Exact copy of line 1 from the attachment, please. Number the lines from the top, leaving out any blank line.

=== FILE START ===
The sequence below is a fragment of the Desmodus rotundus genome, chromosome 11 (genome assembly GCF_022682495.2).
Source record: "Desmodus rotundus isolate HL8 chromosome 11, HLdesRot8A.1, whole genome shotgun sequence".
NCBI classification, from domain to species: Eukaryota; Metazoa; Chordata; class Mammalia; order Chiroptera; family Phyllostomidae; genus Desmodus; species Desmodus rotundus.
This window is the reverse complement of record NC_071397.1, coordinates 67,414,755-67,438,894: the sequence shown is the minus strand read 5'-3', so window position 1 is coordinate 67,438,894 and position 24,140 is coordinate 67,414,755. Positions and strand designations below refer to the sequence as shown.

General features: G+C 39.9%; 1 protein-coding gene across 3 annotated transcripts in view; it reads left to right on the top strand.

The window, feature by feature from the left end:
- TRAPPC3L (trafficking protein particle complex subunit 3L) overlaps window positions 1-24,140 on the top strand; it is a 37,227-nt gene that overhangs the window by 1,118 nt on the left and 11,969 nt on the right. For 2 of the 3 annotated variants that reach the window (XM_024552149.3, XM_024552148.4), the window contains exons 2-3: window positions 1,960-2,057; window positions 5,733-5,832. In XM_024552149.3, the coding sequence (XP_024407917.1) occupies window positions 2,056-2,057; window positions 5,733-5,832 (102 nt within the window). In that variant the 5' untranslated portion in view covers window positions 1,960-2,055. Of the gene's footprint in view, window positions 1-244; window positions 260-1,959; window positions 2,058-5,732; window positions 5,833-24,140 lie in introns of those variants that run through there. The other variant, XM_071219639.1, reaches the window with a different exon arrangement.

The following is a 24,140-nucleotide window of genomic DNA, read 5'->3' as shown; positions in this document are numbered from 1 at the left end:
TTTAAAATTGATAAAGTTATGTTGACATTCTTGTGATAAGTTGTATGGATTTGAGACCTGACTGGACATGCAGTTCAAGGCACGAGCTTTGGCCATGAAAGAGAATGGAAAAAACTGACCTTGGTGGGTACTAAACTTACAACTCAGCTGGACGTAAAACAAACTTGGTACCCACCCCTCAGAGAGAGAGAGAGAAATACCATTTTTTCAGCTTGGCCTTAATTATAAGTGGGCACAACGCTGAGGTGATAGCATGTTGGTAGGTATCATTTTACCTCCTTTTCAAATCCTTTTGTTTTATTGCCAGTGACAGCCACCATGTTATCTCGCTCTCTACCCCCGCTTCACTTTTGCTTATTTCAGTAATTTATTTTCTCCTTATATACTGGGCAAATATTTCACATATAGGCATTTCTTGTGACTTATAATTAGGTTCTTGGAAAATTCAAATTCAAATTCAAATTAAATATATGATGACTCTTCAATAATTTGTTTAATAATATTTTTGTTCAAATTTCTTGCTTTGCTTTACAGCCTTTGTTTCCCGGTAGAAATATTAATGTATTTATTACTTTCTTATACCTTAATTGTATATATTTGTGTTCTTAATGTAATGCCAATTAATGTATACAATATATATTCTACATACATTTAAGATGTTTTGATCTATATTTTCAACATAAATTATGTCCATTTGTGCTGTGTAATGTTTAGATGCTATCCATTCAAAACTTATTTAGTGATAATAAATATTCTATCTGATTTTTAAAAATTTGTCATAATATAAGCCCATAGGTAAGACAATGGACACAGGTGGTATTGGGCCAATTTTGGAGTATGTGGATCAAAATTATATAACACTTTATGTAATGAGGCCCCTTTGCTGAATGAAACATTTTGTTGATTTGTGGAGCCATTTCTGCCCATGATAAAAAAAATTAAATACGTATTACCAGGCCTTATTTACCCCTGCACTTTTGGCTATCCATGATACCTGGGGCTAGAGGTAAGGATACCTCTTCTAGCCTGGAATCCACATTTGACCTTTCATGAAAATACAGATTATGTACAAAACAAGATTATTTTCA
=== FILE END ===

The sequence below is a fragment of the Desmodus rotundus genome, chromosome 11 (genome assembly GCF_022682495.2).